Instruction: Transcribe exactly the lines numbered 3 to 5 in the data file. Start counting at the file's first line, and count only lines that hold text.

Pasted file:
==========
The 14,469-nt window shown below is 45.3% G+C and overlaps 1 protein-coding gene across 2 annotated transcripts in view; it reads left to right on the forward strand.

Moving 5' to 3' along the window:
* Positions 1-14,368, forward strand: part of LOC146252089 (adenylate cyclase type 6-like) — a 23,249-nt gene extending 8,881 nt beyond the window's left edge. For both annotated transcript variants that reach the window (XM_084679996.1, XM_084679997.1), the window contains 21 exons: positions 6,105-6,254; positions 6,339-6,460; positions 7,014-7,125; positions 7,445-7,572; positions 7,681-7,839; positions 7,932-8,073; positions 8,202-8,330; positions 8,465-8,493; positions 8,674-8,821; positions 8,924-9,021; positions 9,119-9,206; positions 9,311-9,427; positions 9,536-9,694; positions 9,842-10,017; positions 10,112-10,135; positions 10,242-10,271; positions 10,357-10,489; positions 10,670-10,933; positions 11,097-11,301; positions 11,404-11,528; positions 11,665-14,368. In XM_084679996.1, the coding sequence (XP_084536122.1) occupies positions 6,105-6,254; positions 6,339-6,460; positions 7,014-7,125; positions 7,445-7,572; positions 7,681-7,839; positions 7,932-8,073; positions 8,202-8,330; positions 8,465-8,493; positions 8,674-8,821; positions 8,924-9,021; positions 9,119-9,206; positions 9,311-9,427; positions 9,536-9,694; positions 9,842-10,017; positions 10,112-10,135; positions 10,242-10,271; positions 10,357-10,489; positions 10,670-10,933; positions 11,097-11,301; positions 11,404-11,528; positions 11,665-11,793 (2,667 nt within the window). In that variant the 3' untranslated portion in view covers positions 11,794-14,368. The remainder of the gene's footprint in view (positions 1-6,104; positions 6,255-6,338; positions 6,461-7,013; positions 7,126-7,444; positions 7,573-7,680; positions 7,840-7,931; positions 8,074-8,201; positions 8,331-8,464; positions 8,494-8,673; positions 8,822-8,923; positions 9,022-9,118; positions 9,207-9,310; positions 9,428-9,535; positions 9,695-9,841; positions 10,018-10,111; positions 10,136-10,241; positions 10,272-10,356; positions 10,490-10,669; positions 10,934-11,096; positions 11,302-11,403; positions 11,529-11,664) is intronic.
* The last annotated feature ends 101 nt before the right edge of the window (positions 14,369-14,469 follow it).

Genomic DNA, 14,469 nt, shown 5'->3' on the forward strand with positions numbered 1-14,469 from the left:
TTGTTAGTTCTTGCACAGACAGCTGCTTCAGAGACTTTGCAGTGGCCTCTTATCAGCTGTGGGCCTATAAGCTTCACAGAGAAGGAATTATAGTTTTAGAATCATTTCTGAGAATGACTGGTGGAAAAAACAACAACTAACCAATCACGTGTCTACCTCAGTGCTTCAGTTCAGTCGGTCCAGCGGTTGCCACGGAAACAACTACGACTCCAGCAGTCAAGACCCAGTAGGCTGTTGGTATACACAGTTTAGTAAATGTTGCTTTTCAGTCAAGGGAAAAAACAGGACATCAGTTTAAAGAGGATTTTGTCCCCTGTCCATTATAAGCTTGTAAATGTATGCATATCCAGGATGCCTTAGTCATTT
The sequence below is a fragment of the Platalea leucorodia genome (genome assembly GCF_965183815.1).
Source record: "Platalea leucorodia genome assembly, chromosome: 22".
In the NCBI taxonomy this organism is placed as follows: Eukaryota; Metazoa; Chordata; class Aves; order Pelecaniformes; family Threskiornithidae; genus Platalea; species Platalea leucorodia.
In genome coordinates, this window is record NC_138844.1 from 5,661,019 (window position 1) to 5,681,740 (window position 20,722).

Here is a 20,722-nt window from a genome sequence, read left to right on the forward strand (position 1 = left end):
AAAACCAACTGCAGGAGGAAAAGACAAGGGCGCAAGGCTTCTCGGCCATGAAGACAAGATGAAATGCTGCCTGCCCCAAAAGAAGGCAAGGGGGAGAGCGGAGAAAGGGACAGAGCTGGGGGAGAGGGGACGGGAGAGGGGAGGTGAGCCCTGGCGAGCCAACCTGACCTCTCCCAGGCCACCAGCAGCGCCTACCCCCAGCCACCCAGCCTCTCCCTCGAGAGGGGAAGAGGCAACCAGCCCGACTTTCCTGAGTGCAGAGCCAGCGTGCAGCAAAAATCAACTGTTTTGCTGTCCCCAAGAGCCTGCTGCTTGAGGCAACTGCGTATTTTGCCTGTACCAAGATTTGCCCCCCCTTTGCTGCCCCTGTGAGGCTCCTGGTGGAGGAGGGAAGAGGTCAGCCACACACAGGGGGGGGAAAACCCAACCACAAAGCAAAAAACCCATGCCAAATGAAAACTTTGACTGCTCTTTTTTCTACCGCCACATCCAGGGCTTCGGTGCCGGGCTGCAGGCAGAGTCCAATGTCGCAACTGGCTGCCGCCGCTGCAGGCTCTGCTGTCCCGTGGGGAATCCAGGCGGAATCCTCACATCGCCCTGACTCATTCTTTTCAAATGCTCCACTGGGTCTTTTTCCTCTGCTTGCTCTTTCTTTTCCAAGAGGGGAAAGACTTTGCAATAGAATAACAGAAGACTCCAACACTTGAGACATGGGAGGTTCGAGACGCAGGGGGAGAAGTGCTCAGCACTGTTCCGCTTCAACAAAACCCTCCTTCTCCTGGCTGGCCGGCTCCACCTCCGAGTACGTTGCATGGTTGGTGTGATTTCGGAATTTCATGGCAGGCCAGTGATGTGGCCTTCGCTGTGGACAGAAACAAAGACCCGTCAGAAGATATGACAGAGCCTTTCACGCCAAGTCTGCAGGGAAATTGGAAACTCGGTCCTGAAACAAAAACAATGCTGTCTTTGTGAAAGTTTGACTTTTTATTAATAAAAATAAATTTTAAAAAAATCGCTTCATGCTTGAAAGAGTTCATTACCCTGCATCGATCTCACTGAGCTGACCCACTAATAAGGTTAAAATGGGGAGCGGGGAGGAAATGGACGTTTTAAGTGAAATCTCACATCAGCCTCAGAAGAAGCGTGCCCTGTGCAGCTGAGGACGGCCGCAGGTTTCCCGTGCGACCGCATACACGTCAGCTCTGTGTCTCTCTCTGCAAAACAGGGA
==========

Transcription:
* Positions 1-14,368, forward strand: part of LOC146252089 (adenylate cyclase type 6-like) — a 23,249-nt gene extending 8,881 nt beyond the window's left edge. For both annotated transcript variants that reach the window (XM_084679996.1, XM_084679997.1), the window contains 21 exons: positions 6,105-6,254; positions 6,339-6,460; positions 7,014-7,125; positions 7,445-7,572; positions 7,681-7,839; positions 7,932-8,073; positions 8,202-8,330; positions 8,465-8,493; positions 8,674-8,821; positions 8,924-9,021; positions 9,119-9,206; positions 9,311-9,427; positions 9,536-9,694; positions 9,842-10,017; positions 10,112-10,135; positions 10,242-10,271; positions 10,357-10,489; positions 10,670-10,933; positions 11,097-11,301; positions 11,404-11,528; positions 11,665-14,368. In XM_084679996.1, the coding sequence (XP_084536122.1) occupies positions 6,105-6,254; positions 6,339-6,460; positions 7,014-7,125; positions 7,445-7,572; positions 7,681-7,839; positions 7,932-8,073; positions 8,202-8,330; positions 8,465-8,493; positions 8,674-8,821; positions 8,924-9,021; positions 9,119-9,206; positions 9,311-9,427; positions 9,536-9,694; positions 9,842-10,017; positions 10,112-10,135; positions 10,242-10,271; positions 10,357-10,489; positions 10,670-10,933; positions 11,097-11,301; positions 11,404-11,528; positions 11,665-11,793 (2,667 nt within the window). In that variant the 3' untranslated portion in view covers positions 11,794-14,368. The remainder of the gene's footprint in view (positions 1-6,104; positions 6,255-6,338; positions 6,461-7,013; positions 7,126-7,444; positions 7,573-7,680; positions 7,840-7,931; positions 8,074-8,201; positions 8,331-8,464; positions 8,494-8,673; positions 8,822-8,923; positions 9,022-9,118; positions 9,207-9,310; positions 9,428-9,535; positions 9,695-9,841; positions 10,018-10,111; positions 10,136-10,241; positions 10,272-10,356; positions 10,490-10,669; positions 10,934-11,096; positions 11,302-11,403; positions 11,529-11,664) is intronic.
* The last annotated feature ends 101 nt before the right edge of the window (positions 14,369-14,469 follow it).

Genomic DNA, 14,469 nt, shown 5'->3' on the forward strand with positions numbered 1-14,469 from the left: